I desperately cling to the promise of love that does not fail. I try to hold tightly because I know my hands are slippery from the sweat of circumstance. My grip is frail because my exercise routine is so infrequent. I guess this is why this promise always reminds me of the story of the storm recorded in Matthew 8. Jesus and his closest followers were in the same boat, subject to the same dangerous gale. Jesus slept soundly. His friends cried out in terror. What was the difference? Jesus rested fully in His Father’s unfailing love. Because of the relationship between Father and Son, Jesus knew his time was not complete. The other would be sailors trusted in the boat. They knew the boat was going to fail, and fail soon. I am convinced, to my shame, placed in the same boat I would respond from fear, scurrying in panic, screaming like a child.

The challenge, then, is to submit to the Spirit’s rule in my heart by following Jesus’ example of unbounded trust. Since I am a sinner, my submission is dependent on the ‘overflow of redemption.’  This song states that God’s redemption covers ‘every kind of sin.’ What a gift! I receive not just what I need to mend my brokenness, but God, by his own hand, gives me more than enough redemption to restore my ‘sinking boat.’ This is why Paul could write, ‘We are his workmanship created in Christ Jesus for good works that he has prepared beforehand that we should walk in them.’ (Ephesians 2.10) The good news is I can respond to God’s restoration work within me, knowing full well that nothing there is ‘too much.’ Wow.

In studying God’s word there are some key questions we should ask. Not every portion of Scripture will answer every question, but Rick Warren did a fine job of providing one of his infamous acronyms.

  • S-Is there a sin to confess?
  • P-Is there a promise to claim?
  • A-Is there an attitude to change?
  • C-Is there a command to obey?
  • E-Is there an example to follow?
  • P-Is there a prayer to pray?
  • E-Is there an error to avoid?
  • T-Is there a truth to believe?
  • S-Is there something to praise God for?

Which of these questions could you answer from this portion of Psalm 130?

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Reserving time (for God)

underweightLord, if you kept a count of my sins I would be crushed under the weight of my own rebellion. The number would be like the national debt, running up and up. You offer not to keep track instead. You do this so that I may stand, mouth agape, heart trembling, eyes not able to comprehend the magnificence of your character. You want me to be so overcome by your grace that I shudder at the thought of violating your forgiveness by how I live my life. Because of who you are, I can depend on you. The only ‘counting’ done in our relationship is my counting on you. You are free from any kind of deceit, so I trust everything you say. My hope is not the wisp of a dream but the assurance of a ‘done deal.’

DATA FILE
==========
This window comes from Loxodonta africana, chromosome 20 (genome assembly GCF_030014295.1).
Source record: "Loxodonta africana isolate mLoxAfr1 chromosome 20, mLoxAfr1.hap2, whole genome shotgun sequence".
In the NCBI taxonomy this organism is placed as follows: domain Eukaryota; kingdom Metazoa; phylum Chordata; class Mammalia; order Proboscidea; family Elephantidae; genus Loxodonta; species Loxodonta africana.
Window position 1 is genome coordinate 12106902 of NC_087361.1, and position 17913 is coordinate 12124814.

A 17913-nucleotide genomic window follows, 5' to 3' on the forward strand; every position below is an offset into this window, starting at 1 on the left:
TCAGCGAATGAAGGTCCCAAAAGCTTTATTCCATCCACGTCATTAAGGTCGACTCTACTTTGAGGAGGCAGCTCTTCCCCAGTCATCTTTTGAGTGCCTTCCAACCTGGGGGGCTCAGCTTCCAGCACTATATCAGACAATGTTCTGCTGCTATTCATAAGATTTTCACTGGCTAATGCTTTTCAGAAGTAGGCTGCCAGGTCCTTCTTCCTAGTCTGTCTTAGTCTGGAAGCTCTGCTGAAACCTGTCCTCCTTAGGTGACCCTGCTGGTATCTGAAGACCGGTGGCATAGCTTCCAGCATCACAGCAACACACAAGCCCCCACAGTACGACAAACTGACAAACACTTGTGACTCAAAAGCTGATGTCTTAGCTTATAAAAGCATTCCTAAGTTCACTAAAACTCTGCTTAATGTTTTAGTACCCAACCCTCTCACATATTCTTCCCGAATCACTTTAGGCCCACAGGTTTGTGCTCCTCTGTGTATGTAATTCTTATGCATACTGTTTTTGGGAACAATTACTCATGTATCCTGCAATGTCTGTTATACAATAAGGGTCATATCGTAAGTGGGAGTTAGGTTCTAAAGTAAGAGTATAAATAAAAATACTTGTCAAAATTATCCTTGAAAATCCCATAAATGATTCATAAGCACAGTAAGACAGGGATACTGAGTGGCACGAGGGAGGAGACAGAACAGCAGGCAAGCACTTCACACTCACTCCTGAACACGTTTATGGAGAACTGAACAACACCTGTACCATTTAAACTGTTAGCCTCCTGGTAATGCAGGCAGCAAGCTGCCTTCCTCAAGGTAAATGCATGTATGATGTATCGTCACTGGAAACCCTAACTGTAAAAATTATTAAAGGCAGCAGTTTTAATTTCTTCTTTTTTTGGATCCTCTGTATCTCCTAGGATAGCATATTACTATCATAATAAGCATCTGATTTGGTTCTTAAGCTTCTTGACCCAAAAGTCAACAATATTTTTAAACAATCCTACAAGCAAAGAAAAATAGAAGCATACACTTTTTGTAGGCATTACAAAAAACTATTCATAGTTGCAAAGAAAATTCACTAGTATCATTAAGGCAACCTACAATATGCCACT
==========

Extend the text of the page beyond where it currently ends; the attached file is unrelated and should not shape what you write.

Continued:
Today I took the liberty of paraphrasing Psalm 130:3-5 and sharing it here. One of the ways to engage God’s word is to put it in ‘my words.’ There is a certain amount of danger in doing this, I have a heart that will mess me up if I don’t keep it submitted to my Lord’s direction. Sometimes paraphrasing robs the Word of all its transformative power. We do this when we cause it to say something it does not because it suits us or makes us feel better. Yet this tool can also add an immense depth into our reserved time with God. When I speak back to God my understanding of what He says, in my own words, often the Word becomes the ‘sharp, two-edged sword’ it promises to be.

Such was the case with this portion of the song. I was struck by the pun (in English only, not the original Hebrew) of not having my sin ‘counted’ but being about to ‘count’ on God. I was also challenged by my lack of awe. I take God’s grace for granted. It does not cause jaw-dropping awe in me as it should. For this I must repent, daily.

Rick Warren, in 40 Days in the Word, suggests the following when paraphrasing a passage:

  • read the verse or passage over and over
  • think about what God is saying to you
  • put it into your own words
  • search your heart to see how this verse applies to you
  • talk to God about it.

Which passage of God’s Word have you written down as you understand it? How has it changed how you live?

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Reserving time (for God)

working outHear my cry, O Lord. Pay attention to my prayer. Psalm 130:2 (NLT)

I wonder at the brute honesty of this portion of the song. The climb from the ‘depths of despair’ is commenced and the first thing we hear from the traveler is the cry, ‘listen to me.’

I try to keep fit as best I can. Currently I am ‘working out’ by myself. Sometimes, during a particularly strenuous part of an exercise, I will vocalize the difficulty with a groan or, if I am in significant pain, a cry. I am glad nobody is around to hear. The psalmist counts on the opposite. He depends on the Sovereign of the Universe to not only ‘be around’ but to ‘pay attention.’ The idea of God ‘hearing’ and ‘paying attention’ is too big for me to comprehend. What right do I have to demand God’s focus?

Lord, if you kept a record of our [Robert's] sins, who [could Robert], O Lord, could survive? Psalm 130:3 (NLT)